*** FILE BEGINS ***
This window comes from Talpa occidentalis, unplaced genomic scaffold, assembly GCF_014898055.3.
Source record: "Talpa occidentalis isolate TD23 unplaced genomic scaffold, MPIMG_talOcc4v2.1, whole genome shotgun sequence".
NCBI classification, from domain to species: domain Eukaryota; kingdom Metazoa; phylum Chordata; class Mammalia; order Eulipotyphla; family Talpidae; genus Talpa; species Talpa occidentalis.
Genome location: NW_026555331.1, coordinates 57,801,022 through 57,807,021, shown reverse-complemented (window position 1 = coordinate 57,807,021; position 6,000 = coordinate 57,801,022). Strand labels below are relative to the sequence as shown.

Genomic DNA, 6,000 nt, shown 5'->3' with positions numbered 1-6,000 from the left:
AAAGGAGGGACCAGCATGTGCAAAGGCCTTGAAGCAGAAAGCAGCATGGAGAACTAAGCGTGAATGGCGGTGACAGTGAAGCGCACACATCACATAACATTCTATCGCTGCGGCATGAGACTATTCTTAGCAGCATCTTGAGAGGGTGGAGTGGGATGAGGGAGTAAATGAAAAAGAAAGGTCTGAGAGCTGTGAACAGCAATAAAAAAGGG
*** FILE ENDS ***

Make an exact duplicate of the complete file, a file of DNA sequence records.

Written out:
This window comes from Talpa occidentalis, unplaced genomic scaffold, assembly GCF_014898055.3.
Source record: "Talpa occidentalis isolate TD23 unplaced genomic scaffold, MPIMG_talOcc4v2.1, whole genome shotgun sequence".
NCBI classification, from domain to species: domain Eukaryota; kingdom Metazoa; phylum Chordata; class Mammalia; order Eulipotyphla; family Talpidae; genus Talpa; species Talpa occidentalis.
Genome location: NW_026555331.1, coordinates 57,801,022 through 57,807,021, shown reverse-complemented (window position 1 = coordinate 57,807,021; position 6,000 = coordinate 57,801,022). Strand labels below are relative to the sequence as shown.

Genomic DNA, 6,000 nt, shown 5'->3' with positions numbered 1-6,000 from the left:
AAAGGAGGGACCAGCATGTGCAAAGGCCTTGAAGCAGAAAGCAGCATGGAGAACTAAGCGTGAATGGCGGTGACAGTGAAGCGCACACATCACATAACATTCTATCGCTGCGGCATGAGACTATTCTTAGCAGCATCTTGAGAGGGTGGAGTGGGATGAGGGAGTAAATGAAAAAGAAAGGTCTGAGAGCTGTGAACAGCAATAAAAAAGGG